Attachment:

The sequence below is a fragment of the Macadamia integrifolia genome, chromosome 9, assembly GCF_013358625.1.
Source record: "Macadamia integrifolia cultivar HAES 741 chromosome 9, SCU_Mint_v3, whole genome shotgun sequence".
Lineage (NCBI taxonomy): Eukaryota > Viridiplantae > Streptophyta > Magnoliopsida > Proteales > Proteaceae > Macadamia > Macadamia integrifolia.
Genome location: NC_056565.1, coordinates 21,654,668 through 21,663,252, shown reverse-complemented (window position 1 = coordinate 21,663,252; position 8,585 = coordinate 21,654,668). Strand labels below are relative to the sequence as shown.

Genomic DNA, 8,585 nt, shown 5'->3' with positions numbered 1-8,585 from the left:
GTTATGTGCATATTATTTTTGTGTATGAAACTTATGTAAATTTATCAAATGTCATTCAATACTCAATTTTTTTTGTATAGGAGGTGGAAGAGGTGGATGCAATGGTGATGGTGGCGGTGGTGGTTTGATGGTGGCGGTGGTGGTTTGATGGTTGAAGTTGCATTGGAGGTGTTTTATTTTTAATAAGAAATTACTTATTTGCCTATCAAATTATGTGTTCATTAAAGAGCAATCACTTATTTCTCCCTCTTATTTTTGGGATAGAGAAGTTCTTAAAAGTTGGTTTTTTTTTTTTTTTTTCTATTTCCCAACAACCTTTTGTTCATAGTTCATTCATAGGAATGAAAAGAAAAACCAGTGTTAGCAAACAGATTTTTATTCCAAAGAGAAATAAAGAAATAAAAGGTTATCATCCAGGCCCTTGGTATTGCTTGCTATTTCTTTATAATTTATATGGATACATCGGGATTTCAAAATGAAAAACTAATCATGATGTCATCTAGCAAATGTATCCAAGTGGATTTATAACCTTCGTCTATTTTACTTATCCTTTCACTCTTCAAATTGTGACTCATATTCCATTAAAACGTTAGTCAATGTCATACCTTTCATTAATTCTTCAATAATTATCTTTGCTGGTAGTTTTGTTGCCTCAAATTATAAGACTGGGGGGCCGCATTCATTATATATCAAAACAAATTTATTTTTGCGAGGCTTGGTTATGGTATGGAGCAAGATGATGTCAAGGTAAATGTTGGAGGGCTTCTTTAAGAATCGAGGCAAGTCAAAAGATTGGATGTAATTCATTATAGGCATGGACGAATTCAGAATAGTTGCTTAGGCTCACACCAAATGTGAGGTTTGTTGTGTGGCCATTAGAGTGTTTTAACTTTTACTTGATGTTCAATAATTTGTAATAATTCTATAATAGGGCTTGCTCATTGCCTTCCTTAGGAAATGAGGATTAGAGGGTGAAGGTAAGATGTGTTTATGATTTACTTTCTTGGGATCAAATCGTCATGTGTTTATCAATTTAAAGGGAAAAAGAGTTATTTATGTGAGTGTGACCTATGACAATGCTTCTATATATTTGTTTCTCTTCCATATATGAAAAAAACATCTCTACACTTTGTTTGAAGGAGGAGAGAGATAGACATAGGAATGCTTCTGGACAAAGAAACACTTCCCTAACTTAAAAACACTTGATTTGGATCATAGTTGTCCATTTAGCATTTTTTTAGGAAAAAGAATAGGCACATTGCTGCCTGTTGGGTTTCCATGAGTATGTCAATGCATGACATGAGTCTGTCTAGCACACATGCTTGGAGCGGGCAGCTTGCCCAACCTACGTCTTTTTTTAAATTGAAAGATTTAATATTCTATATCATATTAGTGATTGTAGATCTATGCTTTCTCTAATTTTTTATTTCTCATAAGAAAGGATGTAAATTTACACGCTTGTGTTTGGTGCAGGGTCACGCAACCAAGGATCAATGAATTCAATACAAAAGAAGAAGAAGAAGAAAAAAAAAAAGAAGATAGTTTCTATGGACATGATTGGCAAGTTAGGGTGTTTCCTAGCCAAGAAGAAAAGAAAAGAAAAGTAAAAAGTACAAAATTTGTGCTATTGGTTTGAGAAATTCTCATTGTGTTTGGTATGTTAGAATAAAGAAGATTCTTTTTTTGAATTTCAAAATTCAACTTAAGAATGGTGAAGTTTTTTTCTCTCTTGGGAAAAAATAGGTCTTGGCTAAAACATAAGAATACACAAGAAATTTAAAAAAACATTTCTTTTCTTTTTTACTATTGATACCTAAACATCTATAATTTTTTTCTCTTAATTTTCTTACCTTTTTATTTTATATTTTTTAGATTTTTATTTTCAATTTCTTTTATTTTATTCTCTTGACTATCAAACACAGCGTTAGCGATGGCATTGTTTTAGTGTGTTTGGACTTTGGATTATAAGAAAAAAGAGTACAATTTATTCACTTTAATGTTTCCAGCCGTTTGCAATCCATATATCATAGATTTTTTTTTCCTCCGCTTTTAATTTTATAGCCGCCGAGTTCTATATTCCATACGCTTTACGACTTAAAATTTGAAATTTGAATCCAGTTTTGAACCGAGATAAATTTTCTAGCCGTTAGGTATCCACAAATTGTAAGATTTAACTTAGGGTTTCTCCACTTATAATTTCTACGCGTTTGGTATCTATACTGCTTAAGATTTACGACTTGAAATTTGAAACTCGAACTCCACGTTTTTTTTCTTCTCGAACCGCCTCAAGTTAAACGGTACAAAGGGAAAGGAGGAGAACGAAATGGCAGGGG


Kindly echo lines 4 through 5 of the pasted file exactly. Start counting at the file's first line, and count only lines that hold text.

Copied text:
Genome location: NC_056565.1, coordinates 21,654,668 through 21,663,252, shown reverse-complemented (window position 1 = coordinate 21,663,252; position 8,585 = coordinate 21,654,668). Strand labels below are relative to the sequence as shown.

Genomic DNA, 8,585 nt, shown 5'->3' with positions numbered 1-8,585 from the left: